Thursday, April 7, 2011
The second most important day in Japan is the last day of the year, following New Year's day as the most important. It comes with the belief like most of us Filipinos do. Welcoming the new year with a clean house, a clean personality and there's abundant food at the table. It is also the busiest day around here. :D Cleaning up not just the houses but stores, school and everything. Hanging out the tatami mats,
Above is "Kagami-mochi". It's made of mochi (Japanese rice cake) layered into 2 or 3 levels. There's a "mikan" (Mandarin orange) on top of 2 layers of mochi, used as a symbol of prosperity. There are also variations of kagami-mochi wth other figures on top.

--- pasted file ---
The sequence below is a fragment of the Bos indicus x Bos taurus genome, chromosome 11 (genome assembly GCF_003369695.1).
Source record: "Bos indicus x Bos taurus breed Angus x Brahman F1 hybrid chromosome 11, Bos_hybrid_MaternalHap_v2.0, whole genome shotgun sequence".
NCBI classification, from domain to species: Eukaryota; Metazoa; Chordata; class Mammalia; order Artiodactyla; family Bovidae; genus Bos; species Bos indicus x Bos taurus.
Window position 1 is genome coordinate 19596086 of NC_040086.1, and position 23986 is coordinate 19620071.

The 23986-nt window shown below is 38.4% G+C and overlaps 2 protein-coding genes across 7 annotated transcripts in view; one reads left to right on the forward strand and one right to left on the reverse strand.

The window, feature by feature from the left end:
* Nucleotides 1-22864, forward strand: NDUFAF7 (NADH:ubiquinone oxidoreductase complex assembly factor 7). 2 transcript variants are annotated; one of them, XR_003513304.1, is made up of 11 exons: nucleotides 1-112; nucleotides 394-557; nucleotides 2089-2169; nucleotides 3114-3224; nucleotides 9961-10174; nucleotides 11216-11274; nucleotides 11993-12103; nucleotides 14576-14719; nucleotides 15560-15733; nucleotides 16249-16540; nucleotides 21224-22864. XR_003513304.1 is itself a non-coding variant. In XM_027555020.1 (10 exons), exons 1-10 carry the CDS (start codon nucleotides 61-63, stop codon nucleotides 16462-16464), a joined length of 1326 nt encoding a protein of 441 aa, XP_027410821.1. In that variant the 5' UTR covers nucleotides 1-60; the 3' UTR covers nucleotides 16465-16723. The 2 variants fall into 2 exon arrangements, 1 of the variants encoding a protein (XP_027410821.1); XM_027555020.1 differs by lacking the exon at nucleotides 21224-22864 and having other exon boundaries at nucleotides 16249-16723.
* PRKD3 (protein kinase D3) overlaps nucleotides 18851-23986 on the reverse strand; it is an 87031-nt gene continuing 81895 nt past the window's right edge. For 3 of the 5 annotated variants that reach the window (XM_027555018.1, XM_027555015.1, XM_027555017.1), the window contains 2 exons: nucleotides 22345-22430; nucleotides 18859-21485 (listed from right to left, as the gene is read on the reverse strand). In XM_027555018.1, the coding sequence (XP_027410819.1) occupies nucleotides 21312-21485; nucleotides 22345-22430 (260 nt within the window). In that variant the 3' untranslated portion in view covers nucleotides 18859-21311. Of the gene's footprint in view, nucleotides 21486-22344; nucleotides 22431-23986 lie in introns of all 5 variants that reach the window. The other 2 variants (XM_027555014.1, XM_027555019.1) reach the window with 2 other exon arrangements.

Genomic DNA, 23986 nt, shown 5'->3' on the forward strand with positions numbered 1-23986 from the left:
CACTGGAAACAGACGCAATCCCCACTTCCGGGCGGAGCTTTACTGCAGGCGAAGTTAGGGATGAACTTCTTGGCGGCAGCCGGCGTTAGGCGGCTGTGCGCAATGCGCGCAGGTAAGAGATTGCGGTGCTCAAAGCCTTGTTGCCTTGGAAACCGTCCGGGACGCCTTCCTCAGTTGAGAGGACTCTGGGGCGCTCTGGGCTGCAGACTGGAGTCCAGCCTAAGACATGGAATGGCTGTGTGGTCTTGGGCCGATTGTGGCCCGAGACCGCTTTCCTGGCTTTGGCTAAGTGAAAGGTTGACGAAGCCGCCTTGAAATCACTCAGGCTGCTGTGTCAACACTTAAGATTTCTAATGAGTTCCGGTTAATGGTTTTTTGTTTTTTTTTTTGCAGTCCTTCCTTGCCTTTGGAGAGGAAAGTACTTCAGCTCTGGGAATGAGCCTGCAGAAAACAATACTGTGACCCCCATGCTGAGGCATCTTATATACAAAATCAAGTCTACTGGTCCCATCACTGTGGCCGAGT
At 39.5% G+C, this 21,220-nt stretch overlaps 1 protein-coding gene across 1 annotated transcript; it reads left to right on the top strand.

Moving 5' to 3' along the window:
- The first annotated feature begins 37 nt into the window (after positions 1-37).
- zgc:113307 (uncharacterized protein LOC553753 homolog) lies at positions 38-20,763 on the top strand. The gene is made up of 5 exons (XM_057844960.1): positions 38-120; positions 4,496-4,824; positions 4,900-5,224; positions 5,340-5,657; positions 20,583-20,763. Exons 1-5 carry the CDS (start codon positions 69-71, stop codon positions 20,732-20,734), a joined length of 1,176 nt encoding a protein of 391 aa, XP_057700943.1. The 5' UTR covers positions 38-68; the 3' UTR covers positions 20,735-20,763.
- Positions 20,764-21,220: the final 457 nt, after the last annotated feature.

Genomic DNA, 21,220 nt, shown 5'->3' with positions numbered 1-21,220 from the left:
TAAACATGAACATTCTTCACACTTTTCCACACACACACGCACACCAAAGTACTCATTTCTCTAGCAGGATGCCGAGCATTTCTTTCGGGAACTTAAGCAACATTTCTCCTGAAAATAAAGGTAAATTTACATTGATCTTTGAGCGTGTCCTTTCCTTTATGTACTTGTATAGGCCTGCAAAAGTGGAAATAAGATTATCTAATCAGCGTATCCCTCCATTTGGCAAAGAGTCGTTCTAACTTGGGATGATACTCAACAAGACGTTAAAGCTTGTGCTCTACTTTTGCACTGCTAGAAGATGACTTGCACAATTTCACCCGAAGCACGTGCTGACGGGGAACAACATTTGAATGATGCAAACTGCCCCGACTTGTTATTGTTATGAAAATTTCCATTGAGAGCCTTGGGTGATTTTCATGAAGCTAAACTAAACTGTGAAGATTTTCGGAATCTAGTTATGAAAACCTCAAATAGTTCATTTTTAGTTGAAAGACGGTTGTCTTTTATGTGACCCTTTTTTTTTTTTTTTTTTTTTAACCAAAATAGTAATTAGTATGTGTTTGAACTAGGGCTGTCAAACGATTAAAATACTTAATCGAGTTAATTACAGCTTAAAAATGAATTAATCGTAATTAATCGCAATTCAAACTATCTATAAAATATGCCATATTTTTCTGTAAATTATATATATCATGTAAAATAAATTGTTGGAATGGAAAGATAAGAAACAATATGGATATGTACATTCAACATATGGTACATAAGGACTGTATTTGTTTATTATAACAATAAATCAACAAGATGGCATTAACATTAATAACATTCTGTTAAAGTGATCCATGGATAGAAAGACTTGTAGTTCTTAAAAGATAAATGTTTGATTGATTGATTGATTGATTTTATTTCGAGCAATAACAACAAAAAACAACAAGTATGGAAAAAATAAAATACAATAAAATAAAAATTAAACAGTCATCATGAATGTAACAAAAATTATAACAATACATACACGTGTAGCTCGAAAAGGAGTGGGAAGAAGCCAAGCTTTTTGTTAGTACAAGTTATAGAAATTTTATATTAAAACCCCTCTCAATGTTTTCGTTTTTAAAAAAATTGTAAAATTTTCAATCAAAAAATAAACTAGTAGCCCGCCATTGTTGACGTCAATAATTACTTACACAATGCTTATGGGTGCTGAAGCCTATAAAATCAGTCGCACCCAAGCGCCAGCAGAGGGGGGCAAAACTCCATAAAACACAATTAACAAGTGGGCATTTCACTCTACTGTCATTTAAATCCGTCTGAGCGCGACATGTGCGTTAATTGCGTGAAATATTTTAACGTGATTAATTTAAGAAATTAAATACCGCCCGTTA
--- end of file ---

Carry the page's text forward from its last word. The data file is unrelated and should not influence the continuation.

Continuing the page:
Kagami mochi is actually a decorative item, but nowadays, they are edible. And this reminds me of Tikoy during Chinese new year...
(My girls posing with the cake.)
After cleaning, we'd have dinner. Around 11:00 pm on Ōmisoka at home, we gather for one last time in the old year to have a bowl of toshikoshi-soba (年越しそば) or toshikoshi-udon (年越しうどん) together—a tradition based on people's association of eating the long noodles with “crossing over from one year to the next,” which is the meaning of toshi-koshi. Much like how we believe pansit is.....While the noodles are often eaten plain, or with chopped scallions, we and some other people top them with tempura. :)
(My daughter with spinach caught in camera.)
Happy anniversary to all FTF participants!